Movement in Transition (Guest post by Alex Boross-Harmer)

Physical appearance has never not been a focus in my life. I did ballet, taekwondo, and a bunch of sports as a kid. I then worked as a kinesiologist and fitness coach at 8 different gyms in Toronto over the last decade before teaching fitness classes on zoom out of my living room when the pandemic hit.  

I was 19 when I started my first group fitness coaching job. Like most early-twenty-somethings, I knew absolutely nothing and was desperate to fit in and be accepted. In conjunction with this, I was raised in a family with a very “make sure you’re polite and nice and good” narrative, which lent itself nicely to a tendency for people pleasing and perfectionism.  

As a result, I had no experience or knowledge of looking inwards to find personal meaning and instead turned outwards towards others: what does this stranger want me to be? I can be that. What would make this group of people happy? I can do that. What does a fitness coach look like? I can transform into that.  

Now the fitness industry, as readers of this blog know, is not the most inclusive space (to put it mildly). There is actually a common phrase among strength and conditioning coaches that “your body is your business card”. *Insert gagging noises here*  

In my search for acceptance, I developed a relationship with my body and movement that existed solely for the approval of those around me. I am queer, and also white, AFAB, thin, able-bodied, and conventionally “attractive” by beauty standards. In this positionality, I was the picture of a stereotypical fem gym coach and fielded a lot of questions about “what my secret was” to looking the way I did.  

I would laugh nervously, only mildly aware of the fact that about 95% of my bandwidth was occupied with thoughts of when and what my next workout would be, when and what I would eat, when and what people would think of me… always measuring, criticizing, poking, prodding.  

“You know, everyone is different and what works for me might not work for you. What feels good for you and what is important to you right now?” I would reply.  

Was the irony that I would always encourage others to listen to themselves while neglecting my own needs lost on me completely? You betcha!  

Then — as the absurdity of life goes — the universe started sending me signals to change this pattern, hitting me over the head like an increasingly impatient and hungry cat ready for the breakfast you are not giving it fast enough.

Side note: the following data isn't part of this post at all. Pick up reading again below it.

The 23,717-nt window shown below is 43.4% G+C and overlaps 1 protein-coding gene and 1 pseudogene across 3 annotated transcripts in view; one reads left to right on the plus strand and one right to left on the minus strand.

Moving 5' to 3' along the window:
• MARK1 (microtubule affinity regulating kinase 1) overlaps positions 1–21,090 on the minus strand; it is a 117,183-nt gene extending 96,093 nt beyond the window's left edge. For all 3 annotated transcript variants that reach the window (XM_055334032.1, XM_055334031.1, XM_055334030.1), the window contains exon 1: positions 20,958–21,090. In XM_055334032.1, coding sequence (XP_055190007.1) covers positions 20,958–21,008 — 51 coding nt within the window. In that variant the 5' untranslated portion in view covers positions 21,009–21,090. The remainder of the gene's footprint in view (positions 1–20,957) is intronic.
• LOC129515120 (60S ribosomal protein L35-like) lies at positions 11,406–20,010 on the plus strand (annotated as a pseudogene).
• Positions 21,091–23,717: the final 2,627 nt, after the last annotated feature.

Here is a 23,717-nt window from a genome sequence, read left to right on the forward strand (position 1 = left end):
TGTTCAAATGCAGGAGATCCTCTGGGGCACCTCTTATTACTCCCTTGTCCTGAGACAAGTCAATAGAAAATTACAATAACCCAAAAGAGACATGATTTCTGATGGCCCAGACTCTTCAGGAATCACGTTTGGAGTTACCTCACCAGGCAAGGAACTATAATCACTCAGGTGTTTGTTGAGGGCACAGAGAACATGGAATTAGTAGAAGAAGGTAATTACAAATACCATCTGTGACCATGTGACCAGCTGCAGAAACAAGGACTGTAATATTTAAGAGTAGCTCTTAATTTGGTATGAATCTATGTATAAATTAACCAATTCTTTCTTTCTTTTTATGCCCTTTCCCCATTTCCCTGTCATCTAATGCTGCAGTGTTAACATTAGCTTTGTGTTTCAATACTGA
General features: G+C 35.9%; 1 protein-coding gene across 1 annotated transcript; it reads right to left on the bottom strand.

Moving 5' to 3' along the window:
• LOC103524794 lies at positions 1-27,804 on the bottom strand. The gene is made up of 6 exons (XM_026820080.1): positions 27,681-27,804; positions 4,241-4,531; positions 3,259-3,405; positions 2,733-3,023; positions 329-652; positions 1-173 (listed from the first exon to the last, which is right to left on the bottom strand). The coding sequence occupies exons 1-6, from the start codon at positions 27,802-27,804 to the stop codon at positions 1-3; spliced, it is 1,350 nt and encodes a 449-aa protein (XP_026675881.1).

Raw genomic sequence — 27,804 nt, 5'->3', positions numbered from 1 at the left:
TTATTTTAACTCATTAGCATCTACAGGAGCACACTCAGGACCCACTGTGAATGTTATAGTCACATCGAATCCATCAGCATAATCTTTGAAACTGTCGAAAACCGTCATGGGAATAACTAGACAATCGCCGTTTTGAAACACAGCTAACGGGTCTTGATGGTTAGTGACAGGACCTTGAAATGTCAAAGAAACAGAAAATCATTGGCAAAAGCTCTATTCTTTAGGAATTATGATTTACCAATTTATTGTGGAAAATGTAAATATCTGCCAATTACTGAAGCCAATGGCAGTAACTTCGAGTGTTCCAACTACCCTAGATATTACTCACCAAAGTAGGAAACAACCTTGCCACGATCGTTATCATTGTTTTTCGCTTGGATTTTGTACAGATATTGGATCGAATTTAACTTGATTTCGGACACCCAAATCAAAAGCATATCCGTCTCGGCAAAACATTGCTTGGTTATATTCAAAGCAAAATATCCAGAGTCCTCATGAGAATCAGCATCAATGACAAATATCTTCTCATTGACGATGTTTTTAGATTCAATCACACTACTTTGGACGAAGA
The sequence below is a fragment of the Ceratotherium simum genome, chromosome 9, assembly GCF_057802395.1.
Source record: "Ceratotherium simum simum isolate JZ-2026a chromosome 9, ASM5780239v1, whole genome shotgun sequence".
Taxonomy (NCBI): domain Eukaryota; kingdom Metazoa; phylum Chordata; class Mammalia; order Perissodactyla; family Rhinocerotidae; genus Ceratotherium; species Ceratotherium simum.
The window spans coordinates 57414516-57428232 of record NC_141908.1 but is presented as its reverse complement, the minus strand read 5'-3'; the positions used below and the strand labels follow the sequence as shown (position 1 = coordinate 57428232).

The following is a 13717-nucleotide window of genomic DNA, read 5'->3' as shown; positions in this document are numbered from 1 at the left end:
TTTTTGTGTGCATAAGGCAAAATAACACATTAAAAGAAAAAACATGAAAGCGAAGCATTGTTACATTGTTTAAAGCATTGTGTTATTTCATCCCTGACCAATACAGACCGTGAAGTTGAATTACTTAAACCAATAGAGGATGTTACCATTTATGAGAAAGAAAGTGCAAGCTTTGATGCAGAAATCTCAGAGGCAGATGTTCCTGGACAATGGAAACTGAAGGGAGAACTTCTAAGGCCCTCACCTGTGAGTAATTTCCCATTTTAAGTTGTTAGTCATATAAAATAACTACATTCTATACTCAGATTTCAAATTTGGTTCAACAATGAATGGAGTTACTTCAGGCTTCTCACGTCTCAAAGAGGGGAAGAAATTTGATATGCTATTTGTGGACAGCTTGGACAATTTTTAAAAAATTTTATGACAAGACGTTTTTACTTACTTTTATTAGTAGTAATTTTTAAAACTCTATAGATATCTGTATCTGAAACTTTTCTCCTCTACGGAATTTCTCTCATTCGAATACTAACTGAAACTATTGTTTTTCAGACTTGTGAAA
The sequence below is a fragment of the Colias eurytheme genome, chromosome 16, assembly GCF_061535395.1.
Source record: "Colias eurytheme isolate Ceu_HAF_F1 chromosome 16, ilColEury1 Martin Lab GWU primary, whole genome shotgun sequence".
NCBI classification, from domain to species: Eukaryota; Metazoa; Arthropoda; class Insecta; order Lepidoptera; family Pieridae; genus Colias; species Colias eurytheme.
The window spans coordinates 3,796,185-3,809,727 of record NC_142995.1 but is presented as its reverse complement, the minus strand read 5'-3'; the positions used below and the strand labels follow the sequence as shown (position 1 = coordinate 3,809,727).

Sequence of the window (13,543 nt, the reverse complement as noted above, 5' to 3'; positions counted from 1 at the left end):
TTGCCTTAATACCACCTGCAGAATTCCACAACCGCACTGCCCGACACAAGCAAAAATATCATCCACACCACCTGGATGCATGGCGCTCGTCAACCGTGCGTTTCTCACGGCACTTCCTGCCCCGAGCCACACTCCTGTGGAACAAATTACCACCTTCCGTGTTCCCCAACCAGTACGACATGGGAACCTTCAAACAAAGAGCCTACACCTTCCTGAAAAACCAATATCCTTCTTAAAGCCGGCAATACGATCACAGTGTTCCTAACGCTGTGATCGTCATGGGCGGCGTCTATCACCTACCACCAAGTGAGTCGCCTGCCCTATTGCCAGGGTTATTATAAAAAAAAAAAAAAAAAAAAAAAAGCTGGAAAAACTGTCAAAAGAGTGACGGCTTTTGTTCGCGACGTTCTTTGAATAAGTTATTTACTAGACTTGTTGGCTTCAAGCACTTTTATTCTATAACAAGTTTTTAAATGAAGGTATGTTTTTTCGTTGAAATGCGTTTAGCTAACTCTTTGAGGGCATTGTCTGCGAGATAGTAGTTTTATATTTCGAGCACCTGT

One of these signals was this weird, gender-specific nag. I started to resent my own appearance and demeanour, and would watch men work out in the gym and feel this deep envy. Envy of how effortlessly they could build muscle, throw weights around, and the ease with which they could casually occupy space without making themselves smaller and apologetic for simply existing as women in society are conditioned to do.  

I wanted that ease. I started to interrogate my own appearance and measured, controlled, obsessive relationship with movement. It started as a quiet, irritable thought with men in general that they got to have those things and I didn’t.  

But why couldn’t I have those things? What would it look like for me to have that ease without the gym-bro-ness that didn’t feel like something I wanted? Why should these gym-men-people be the holding place of my frustration with the patriarchy? My lack of self-trust and ease is neither my fault nor theirs.  

I began to pull at the thread of how my gender intersected with my movement… I would watch other people being and moving in all kinds of spaces, gently noticing what I admired and what this meant for me.  

I admire the calmness of a fellow runner as we smile at each other passing by, also noting that I envy how he doesn’t have to wear a sports bra to strap down his boobs.  

I admire the confidence and strength of a woman holding half-moon pose in a hot yoga class, also noticing her hairless legs and recognizing within myself that I am really tired of shaving and the impossible beauty standards demanded of women.  

Alex in their “be nice and be good” era

I admire the vulnerability and strength of a young male-identifying boxing newcomer. I also notice that they are immediately welcomed into the space. Coaches guide him without mansplaining, and I reflect on intersectionality and how someone else might be treated in that position. I also really like his androgynous haircut and note that my own long hair is work I don’t want.  

Over the last few years I’ve gone through some external changes. I like to say that pre-pandemic I looked like Barbie, whereas my current presentation is definitely more of an Allen/Ken mix: chopping off chunks of my hair steadily over time, the addition of many tattoos, opting for “men’s” clothes over spandex and tight-fitting things.  

Alex in their current Ken/Allen mix era

I understand how physical changes can be most apparent to the outside world, but in truth my internal world is where the change has occurred. While I now identify as non-binary and trans, these arbitrary labels are a reflection of something deeper.  

The more I allow my gender to be whatever it is that day, the more I allow my movement to be whatever it is that day, and vice versa. The more restrictive my gender, the more restrictive my movement. I feel authentic, grounded, free, joyful, radical self-acceptance, and appreciation for all of the absurdity and humanness around me.  

What does today call for? Testosterone and a trail run? Sounds like an adventure.

Alex is a gender, career, and meaning-explorer who lives in Tkaronto. When they’re not studying social work, they can be found having heart-to-hearts with strangers in coffee shops. This photo is from a Ted Lasso themed workout during the lockdown.

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